A month after arriving in New Zealand, West Indies are still in search of a win on the tour. They were blanked 2-0 in the Tests and have already conceded the ODIs 2-0 with a game to go. These performances are indicative of what has largely been a forgettable 2017 for the team. West Indies have lost 15 out of the 21 ODIs they’ve played this year, failed to qualify for the Champions Trophy in England – a contest between the eight top ranked teams in the world – and they also lost out on a direct entry into the 2019 World Cup.
That leaves West Indies to go through the qualifying tournament in March next year, where they will compete with nine other teams for the last two available spots for the next World Cup in England. Given the highly competitive nature of that tournament, the sooner West Indies can identify and settle into a combination that will take them into the tournament and ahead, the better.
Poor shot selection, repetitive errors and recklessness plagued West Indies in the second ODI, which they lost by 204 runs after crumbling to 121 all out in a chase of 326. It urged their coach Stuart Law to impel the batsmen to use better discretion. With the kind of firepower that West Indies boast, some degree of application from the batsmen could help them challenge New Zealand for the first time on the tour.
New Zealand continue to be without the rested duo of Tim Southee and Kane Williamson, but have enough strength at the bench to make up for their absence. This hasn’t been New Zealand’s most dominant year, with 10 wins and eight defeats, but they are still a formidable ODI side at home. Barring a 2-3 defeat to South Africa early this year, New Zealand have not lost a home series since 2014.
New Zealand’s batting depth came to the fore in the last match when they recovered from 186 for 5 to end up with 325 in 50 overs. And each of their pacers is equipped to exploit the swing on offer, led by Trent Boult, who returned career-best figures of 7 for 34 in the second ODI.
New Zealand WWLLW (completed matches, most recent first)
West Indies LLLLL
In the spotlight
Opener George Worker has had a solid start to his ODI career. He is reaping the benefits of a fruitful 2016-17 domestic season, followed by a strong club season in England. Worker has thrived in the absence of Martin Guptill, who is still overcoming a hamstring strain. With a brace of half-centuries already in this series, another strong show will make things interesting on the selection front once Guptill is fit.
Shannon Gabriel has been rendered ineffective in seamer-friendly conditions. He hasn’t done justice to his pace and has gone wicketless this series. Besides, he has gone for 132 runs in the 20 overs he has bowled. Coming from one of the strike bowlers in the team, that is a tad underwhelming. West Indies need Gabriel at his best to stop a powerful New Zealand line-up and avoid a 3-0 sweep.
New Zealand are unlikely to ring in changes. Mitchell Santner has not played a part in this ODI series yet, and that will likely remain the case, with Todd Astle having scored runs and picked up wickets in the two games so far.
New Zealand (probable): 1 George Worker, 2 Colin Munro, 3 Neil Broom, 4 Ross Taylor, 5 Tom Latham (capt, wk), 6 Henry Nicholls, 7 Todd Astle, 8 Doug Bracewell, 9 Lockie Ferguson, 10 Matt Henry, 11 Trent Boult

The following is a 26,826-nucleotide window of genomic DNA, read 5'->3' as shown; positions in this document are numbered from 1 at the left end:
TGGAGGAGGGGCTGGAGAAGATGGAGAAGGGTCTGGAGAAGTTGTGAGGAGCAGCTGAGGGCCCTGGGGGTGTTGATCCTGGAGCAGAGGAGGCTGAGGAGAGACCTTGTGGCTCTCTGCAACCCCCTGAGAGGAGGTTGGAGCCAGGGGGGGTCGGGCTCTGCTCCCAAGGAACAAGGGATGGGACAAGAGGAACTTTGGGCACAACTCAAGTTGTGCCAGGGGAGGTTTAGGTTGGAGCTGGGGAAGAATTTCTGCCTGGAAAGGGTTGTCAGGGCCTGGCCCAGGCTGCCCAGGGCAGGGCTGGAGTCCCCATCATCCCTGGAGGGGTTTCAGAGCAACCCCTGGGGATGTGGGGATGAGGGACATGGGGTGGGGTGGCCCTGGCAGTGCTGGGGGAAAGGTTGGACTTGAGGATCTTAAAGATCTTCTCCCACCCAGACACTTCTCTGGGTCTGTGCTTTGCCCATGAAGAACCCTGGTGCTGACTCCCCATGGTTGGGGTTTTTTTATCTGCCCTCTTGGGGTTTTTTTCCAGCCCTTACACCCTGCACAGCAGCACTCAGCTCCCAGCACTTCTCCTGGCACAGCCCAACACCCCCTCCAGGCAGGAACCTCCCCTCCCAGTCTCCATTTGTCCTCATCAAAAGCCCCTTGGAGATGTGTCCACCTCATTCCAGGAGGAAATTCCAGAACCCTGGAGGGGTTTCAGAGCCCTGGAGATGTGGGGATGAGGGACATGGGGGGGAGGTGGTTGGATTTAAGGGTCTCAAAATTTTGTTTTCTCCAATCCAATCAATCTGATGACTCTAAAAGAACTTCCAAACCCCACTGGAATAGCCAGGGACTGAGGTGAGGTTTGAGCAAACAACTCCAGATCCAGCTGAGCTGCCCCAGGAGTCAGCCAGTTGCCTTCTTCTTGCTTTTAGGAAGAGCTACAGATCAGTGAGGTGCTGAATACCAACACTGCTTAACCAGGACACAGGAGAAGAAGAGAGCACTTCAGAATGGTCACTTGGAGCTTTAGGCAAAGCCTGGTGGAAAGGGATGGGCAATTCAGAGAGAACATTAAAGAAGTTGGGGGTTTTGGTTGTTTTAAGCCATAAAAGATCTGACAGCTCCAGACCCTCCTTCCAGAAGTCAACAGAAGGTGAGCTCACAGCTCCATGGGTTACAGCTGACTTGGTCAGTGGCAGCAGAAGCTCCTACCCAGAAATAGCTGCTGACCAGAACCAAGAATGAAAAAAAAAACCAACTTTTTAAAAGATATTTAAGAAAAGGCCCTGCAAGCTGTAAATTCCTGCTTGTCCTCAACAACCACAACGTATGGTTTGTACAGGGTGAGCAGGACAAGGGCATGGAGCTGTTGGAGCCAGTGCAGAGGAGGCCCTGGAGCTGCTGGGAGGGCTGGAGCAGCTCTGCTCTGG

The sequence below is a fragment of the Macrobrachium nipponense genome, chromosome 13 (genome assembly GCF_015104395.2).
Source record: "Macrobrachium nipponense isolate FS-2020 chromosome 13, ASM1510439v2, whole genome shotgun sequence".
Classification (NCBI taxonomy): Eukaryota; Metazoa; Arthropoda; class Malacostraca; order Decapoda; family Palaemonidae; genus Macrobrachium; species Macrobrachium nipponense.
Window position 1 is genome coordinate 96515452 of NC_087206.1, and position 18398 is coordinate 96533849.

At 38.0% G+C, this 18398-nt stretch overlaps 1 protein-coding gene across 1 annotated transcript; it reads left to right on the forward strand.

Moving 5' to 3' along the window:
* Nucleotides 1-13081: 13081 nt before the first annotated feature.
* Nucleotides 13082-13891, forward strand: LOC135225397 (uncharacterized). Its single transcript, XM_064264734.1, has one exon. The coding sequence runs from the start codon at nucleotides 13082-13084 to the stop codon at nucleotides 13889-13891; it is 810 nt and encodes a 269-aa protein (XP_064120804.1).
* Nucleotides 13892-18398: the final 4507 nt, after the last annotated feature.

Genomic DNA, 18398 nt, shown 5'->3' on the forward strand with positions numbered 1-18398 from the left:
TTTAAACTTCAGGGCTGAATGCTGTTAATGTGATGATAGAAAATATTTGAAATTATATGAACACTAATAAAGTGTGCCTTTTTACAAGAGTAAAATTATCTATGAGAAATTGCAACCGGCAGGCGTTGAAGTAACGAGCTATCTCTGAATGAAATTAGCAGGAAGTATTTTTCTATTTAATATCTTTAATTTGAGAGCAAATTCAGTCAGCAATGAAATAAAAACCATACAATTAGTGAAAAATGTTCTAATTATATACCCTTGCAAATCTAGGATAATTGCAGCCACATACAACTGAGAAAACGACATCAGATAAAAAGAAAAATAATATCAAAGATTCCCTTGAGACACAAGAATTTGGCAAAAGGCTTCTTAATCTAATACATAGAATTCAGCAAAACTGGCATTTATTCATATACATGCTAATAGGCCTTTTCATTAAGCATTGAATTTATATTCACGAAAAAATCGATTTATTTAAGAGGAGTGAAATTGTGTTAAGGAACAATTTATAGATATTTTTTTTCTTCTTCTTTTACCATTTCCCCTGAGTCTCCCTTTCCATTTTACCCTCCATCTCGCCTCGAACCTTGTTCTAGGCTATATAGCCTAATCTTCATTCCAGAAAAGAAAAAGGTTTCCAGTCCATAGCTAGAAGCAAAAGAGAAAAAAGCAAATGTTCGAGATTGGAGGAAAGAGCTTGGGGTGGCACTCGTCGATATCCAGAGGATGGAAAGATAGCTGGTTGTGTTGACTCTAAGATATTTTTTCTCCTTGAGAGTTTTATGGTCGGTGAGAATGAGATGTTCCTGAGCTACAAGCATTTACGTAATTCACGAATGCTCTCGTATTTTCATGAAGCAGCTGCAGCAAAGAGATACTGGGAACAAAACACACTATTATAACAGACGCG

Law sounded optimistic about Chris Gayle’s recovery from a bout of viral infection. Gayle has been in belligerent form lately: he struck a record 18 sixes in a T20 innings, in the final of the recently-concluded Bangladesh Premier League that gave his side Rangpur Riders the title. Should Gayle recover, Kyle Hope will sit out.
Ronsford Beaton, who was pulled up for a suspect action after the second ODI, is likely to miss out with a side strain, while Kesrick Williams has hamstring troubles. That leaves West Indies thin on the fast-bowling front and they may be forced to pick the left-arm spinner Nikita Miller.
West Indies (probable): 1 Chris Gayle/Kyle Hope, 2 Evin Lewis, 3 Shai Hope (wk), 4 Shimron Hetmyer, 5 Jason Mohammed, 6 Jason Holder (capt), 7 Rovman Powell, 8 Ashley Nurse, 9 Nikita Miller, 10 Sheldon Cottrell , 11 Shannon Gabriel
Pitch and conditions
Christchurch is known to be a pacer’s paradise, with the greenness of the surface and the swing it offers. But once the new ball is blunted, it does tend to favour batting, as witnessed in the previous game where New Zealand put up 325 from 186 for 5. All that is only if the weather permits. A cold start is expected on Boxing Day, with isolated showers, especially around midday and evening.
Stats and trivia
Tom Latham needs 133 runs to complete 2000 runs in One-Day Internationals.
West Indies’ 204-run defeat in the second ODI was their heaviest to New Zealand in ODIs.
“It’s a little bit different waking up [on Christmas] morning and saying ‘Merry Christmas’ to everybody. Nice to get out of the house [for training] and earn the Christmas ham.”
New Zealand opener George Worker
“Words are cheap. We’ve got to see actions now. I don’t think what we saw in the first two games is a fair indication of how well these guys can play. We were trying to get 300 in 25 overs, when we had 50 overs to get it. Our guys want to be positive and play an attractive brand, but you can’t be reckless with it. You’ve got to be smart in the way you go about it.”
West Indies coach Stuart Law